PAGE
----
I’m posting this here not because it’s relevant to THR’s userbase, but because Google doesn’t seem to have any results listed that relate to this problem.

For years I have periodically pulled backups from my colocated servers to an off-site location using a program called Rsnapshot.  This has worked reliably for years, but it started partially failing last week.  Running the program with the -V option (to watch it from the command line with Verbose messages) I got this:

receiving incremental file list
Write failed: Broken pipe
rsync: connection unexpectedly closed (756 bytes received so far) [receiver]
rsync error: error in rsync protocol data stream (code 12) at io.c(601) [receiver=3.0.7]
rsync: connection unexpectedly closed (692 bytes received so far) [generator]
rsync error: unexplained error (code 255) at io.c(601) [generator=3.0.7]
rsnapshot encountered an error! The program was invoked with these options:
/usr/bin/rsnapshot -V hourly

I could tell something was wrong, but the message itself was not very helpful.

Googling suggested that this error (and the timeout associated with it) can happen when the Rsnapshot server runs out of memory because the number of files to be backed up (not their size) is too large.  In this instance I was only trying to back up a dozen files, though.

Attempted Fix #1: Reduce File Size

I noticed that around the time that this started my database dumps had grown to just over 6 gigabytes in size.  Modifying the backup script to gzip the backup reduced the size considerably, and rsnapshot was again pulling my database backups offsite.

The problem was that I was still receiving errors when trying to back up larger folders.  Attachments for instance are stored in the file system, and we have a lot of attachments that we have accumulated over the last decade.  These were no longer being backed up successfully.

Attempted Fix #2: Add More Memory

The backup server I’m using is long on storage (6 TB right now, though I’ve still got room to expand) and short on memory (2 gigs initially).  It seemed reasonable that the lack of memory had become a problem, though I doubted it.  Still, maxing the memory of the system cost less than $300, so I gave it a shot.

Once installing the memory the problem still existed.  I won’t say that the money was wasted, but the problem still wasn’t fixed.

Attempted Fix #3: Update rsync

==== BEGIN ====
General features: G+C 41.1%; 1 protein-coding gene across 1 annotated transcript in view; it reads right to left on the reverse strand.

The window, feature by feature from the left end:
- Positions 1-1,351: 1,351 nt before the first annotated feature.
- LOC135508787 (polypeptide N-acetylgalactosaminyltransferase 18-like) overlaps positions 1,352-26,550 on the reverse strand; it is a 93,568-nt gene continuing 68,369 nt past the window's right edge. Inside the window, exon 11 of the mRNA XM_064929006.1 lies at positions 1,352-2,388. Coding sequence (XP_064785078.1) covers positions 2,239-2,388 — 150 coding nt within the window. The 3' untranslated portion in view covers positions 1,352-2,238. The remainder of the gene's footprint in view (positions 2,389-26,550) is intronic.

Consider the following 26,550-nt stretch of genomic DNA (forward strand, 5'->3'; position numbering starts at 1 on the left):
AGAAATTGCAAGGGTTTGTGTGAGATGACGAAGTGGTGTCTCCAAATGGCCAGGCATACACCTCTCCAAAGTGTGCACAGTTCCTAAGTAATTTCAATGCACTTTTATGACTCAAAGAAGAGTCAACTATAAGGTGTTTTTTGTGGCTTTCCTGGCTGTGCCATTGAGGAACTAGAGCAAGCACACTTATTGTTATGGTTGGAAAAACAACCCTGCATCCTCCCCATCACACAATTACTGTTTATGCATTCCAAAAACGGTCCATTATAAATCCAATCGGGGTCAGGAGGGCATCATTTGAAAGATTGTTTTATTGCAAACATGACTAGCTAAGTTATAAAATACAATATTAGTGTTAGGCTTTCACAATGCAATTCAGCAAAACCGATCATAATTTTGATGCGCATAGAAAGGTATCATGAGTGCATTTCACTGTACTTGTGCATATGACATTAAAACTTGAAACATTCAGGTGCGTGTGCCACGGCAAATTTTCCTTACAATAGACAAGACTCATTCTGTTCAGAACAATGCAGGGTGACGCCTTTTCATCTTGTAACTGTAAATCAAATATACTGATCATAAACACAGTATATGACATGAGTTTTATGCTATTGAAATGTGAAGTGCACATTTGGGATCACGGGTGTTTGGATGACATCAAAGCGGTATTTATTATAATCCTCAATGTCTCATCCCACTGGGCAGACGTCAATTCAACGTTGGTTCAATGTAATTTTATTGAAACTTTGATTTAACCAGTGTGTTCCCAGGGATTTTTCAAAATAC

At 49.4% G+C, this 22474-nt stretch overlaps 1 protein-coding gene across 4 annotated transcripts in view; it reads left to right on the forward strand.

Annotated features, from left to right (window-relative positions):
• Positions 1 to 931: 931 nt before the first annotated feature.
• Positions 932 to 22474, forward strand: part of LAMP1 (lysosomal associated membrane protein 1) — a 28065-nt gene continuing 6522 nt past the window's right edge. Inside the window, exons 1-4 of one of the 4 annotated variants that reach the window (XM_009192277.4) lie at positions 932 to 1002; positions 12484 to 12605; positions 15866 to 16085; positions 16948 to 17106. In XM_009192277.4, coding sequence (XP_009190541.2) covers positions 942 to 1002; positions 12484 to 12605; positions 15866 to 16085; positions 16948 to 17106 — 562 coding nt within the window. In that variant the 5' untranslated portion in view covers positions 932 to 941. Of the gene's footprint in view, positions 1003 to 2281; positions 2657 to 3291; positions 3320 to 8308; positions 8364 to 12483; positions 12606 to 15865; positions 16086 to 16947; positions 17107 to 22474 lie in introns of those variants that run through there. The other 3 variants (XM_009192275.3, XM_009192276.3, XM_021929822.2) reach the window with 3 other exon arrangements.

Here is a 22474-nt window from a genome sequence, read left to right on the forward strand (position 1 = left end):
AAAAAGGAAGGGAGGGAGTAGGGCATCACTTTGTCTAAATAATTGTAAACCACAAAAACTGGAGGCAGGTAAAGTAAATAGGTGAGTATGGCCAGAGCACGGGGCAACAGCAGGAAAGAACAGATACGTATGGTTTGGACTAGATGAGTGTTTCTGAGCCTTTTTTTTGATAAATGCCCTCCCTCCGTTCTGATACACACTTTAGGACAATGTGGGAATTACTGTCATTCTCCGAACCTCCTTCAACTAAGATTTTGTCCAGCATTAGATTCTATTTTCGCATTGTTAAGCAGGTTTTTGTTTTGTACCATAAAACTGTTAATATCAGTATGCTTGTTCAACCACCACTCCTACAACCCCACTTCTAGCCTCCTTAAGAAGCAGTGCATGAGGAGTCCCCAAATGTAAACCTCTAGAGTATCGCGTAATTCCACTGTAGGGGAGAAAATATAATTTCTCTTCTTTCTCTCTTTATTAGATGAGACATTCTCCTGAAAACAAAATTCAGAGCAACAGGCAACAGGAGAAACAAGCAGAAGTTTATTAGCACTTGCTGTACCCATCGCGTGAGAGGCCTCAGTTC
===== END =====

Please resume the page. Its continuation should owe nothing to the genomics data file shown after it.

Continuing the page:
The backup server and the production servers were running different Linux distributions, and the rsync versions were close but different (3.0.6 and 3.0.7 respectively).  I downloaded and installed the most recent version and tried again.  Still no go.

Test and Reevaluate

I installed rsnapshot on a spare server in the data center and ran it.  Everything ran cleanly as expected.

I realized that my off-site firewall had failed around the time that this started (note: Netgate makes some neat embedded systems, but 2 of the three I purchased have failed within 15 months.  Great idea, but I am starting to doubt the execution of these products and can’t recommend them, even though I love pfSense as a firewall and have used it on-and-off next to commercial firewall appliances for years.  Thank God for effective fail-over via CARP.)

Changes to permissions on the new firewall didn’t work as I’d expected either.  Rsync was running over SSH and these connections stayed up forever as I’d expect, but I was still seeing timeouts when running rsync over ssh.  Out of desperation I installed BackupPC to make sure it wasn’t something unidentified with my Rsnapshot configuration, but I was still seeing errors.

The Source of the Problem

Here’s a screenshot of a setting I’d previously ignored:

I’ve seen it many times before and never had to mess with it, but the Ignore “Don’t Fragment” setting in IP header flag was turned on by default.  Turning it off resulted in my backups running properly again, and the interface on my backup machine was now showing backups that were maxing out my Internet connection.


In my case, backing up multiple production machines via rsync over a VPN was being impeded by this firewall setting.  That’s it — simple to see in hindsight, but a decade of managing firewalls for myself and clients (over 7 different firewall applications) made me blind to this particular IPSec setting.  Backups are now running cleanly again.

I’m still sitting here waiting on the backups to finish via BackupPC though, rather than defaulting back to rsnapshot though.  The reason is reporting:

As you can see the backups are incomplete, but the ability to check a single web page console as part of my daily monitoring is a huge step forward in proactively staying on top of backups.  Previously I had to check the contents of my backup folder manually, which I’m bad about checking up on at least weekly.  The added control that this offers is just huge.

Either way though, the problem was resolved by a simple firewall setting.

If you found this page via Google because you were facing the same sort of issue, then I hope this information was useful.


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